Upendrakumar S Kapse, Kapil G Zirpe, Shrirang N Bamne, Sushma K Gurav, Lomesh Bhirud, Avinash Nanivadekar, Abhijit M Deshmukh, Prasad B Suryawanshi, Prajakta P Wankhede

Posterior Reversible Encephalopathy Syndrome in Acute Exacerbation of Chronic Obstructive Pulmonary Disease: A Case Report

[Year:2023] [Month:September-October] [Volume:2] [Number:5] [Pages:4] [Pages No:135 - 138]

Keywords: Case report, Chronic obstructive pulmonary disease, Posterior reversible encephalopathy syndrome, Seizure, Steroids

   DOI: 10.5005/jp-journals-11006-0074  |  Open Access |  How to cite  | 


Background: Presentation of seizures in patients with chronic obstructive pulmonary disease (COPD) is an infrequent finding. Posterior reversible encephalopathy is a rare and potentially treatable entity in such scenarios. Case description: We present a case of a 61-year-old female, with a diagnosed case of COPD for 5 years, on regular treatment. She was admitted to the intensive care unit (ICU) with a history of fever, vomiting, and an increased level of drowsiness. She had shown good improvement with the initial management of acute infective exacerbation of COPD. After 96 hours of admission, she had status epilepticus. Magnetic resonance imaging (MRI) findings and clinical features solved the mystery of status epilepticus and altered sensorium. Presentation of posterior reversible encephalopathy syndrome (PRES) in acute exacerbation of COPD is a rare condition but should be kept in mind as one of the important differential diagnoses for those presenting with seizures with or without encephalopathy, even in the absence of accelerated hypertension. Neuroimaging is essential for the exclusion of other possible conditions. PRES is treatable and reversible with or without full recovery. Conclusion: Seizures in patients with COPD can be caused by PRES, which is a potentially reversible condition. A conclusive diagnosis can be established by relevant neuroimaging. Clinical significance: The PRES is a potential cause of seizures in patients with COPD.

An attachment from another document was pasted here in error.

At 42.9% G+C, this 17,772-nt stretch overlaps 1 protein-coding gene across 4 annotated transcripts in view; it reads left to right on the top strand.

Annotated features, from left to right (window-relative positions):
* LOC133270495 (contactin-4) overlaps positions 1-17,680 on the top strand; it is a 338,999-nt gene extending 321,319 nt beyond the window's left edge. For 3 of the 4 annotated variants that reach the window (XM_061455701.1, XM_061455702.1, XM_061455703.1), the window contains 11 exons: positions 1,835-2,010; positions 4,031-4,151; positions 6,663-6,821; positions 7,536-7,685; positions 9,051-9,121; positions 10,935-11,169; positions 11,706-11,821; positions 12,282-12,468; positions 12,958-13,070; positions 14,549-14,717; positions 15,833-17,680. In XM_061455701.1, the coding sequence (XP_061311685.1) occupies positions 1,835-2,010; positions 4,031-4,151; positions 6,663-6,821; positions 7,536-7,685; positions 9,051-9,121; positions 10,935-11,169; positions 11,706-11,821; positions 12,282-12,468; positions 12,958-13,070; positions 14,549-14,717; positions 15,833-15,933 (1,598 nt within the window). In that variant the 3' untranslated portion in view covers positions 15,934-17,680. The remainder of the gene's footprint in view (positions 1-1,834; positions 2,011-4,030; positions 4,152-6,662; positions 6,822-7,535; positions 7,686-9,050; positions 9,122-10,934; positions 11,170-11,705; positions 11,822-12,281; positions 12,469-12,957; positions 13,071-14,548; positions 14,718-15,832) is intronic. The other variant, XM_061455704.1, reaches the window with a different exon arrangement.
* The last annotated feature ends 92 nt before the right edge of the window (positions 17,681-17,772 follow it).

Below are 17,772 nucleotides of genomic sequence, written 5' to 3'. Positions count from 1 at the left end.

Priyanka Singh, Amit S Vasan, Manu Chopra, Robin Choudhary, Nitin B Ahuja, Kunal Kumar

En Bloc Extraction of Mucus Plug from Bronchus Using a Cryoprobe in a Postoperative Patient: A Case Report

[Year:2023] [Month:September-October] [Volume:2] [Number:5] [Pages:3] [Pages No:139 - 141]

Keywords: Case report, Cryoprobe, Lung collapse, Mucus plug

   DOI: 10.5005/jp-journals-11006-0073  |  Open Access |  How to cite  |